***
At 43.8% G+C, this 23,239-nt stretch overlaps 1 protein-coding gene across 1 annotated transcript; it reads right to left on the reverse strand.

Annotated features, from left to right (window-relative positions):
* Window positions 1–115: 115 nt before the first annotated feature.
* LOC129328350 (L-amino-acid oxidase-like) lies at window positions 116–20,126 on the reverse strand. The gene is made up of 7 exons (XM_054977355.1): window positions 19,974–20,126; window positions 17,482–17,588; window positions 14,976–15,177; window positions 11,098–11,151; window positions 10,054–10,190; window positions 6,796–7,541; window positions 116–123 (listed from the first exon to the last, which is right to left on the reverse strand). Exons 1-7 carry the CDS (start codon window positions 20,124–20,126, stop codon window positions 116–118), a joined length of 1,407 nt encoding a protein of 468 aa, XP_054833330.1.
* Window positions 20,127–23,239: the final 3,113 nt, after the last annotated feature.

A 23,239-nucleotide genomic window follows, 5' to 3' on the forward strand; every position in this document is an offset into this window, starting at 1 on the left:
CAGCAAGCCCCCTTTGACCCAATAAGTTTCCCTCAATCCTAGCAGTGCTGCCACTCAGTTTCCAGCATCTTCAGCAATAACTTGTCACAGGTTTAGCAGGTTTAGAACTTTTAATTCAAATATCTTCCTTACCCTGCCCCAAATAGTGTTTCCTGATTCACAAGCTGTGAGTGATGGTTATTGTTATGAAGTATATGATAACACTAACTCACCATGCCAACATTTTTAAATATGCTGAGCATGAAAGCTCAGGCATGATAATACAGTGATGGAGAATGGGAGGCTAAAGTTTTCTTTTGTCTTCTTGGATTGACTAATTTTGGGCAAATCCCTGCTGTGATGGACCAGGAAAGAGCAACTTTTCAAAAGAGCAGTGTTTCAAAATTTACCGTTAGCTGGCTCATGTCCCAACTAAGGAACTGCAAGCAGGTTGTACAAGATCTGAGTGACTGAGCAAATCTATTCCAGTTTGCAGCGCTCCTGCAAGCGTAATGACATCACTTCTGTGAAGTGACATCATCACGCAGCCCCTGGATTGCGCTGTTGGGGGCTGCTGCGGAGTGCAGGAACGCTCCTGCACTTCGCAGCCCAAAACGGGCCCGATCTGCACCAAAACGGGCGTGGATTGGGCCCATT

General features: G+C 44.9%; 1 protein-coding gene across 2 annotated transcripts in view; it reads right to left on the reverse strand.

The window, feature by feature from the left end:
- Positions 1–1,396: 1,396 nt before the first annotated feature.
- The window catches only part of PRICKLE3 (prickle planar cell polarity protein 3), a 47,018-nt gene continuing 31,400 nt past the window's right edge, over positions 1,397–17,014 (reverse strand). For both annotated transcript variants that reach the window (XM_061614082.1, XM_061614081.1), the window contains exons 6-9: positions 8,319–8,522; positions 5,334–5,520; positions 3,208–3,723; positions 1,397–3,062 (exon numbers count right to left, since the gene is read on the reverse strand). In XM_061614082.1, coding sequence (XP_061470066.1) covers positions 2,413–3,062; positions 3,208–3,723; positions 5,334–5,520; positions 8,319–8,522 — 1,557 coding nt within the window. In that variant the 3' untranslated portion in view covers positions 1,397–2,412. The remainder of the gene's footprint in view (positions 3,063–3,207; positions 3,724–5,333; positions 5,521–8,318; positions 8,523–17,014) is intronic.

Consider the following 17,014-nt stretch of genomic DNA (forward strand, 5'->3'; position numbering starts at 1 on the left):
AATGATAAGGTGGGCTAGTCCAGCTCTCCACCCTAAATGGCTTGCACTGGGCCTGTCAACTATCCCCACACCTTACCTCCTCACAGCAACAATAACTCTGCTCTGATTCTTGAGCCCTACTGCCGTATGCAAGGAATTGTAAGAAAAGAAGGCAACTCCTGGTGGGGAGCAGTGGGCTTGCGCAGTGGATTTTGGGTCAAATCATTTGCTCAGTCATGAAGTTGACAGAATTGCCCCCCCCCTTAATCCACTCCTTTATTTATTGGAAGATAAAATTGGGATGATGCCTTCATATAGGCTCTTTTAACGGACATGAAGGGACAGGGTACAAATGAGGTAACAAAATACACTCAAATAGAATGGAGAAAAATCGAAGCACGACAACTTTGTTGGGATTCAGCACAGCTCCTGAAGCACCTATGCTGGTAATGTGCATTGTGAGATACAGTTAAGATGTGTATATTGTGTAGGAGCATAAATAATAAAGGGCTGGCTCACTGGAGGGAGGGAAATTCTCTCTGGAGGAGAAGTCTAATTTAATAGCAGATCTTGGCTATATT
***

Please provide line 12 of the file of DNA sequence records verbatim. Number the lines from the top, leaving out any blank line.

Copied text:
Consider the following 17,014-nt stretch of genomic DNA (forward strand, 5'->3'; position numbering starts at 1 on the left):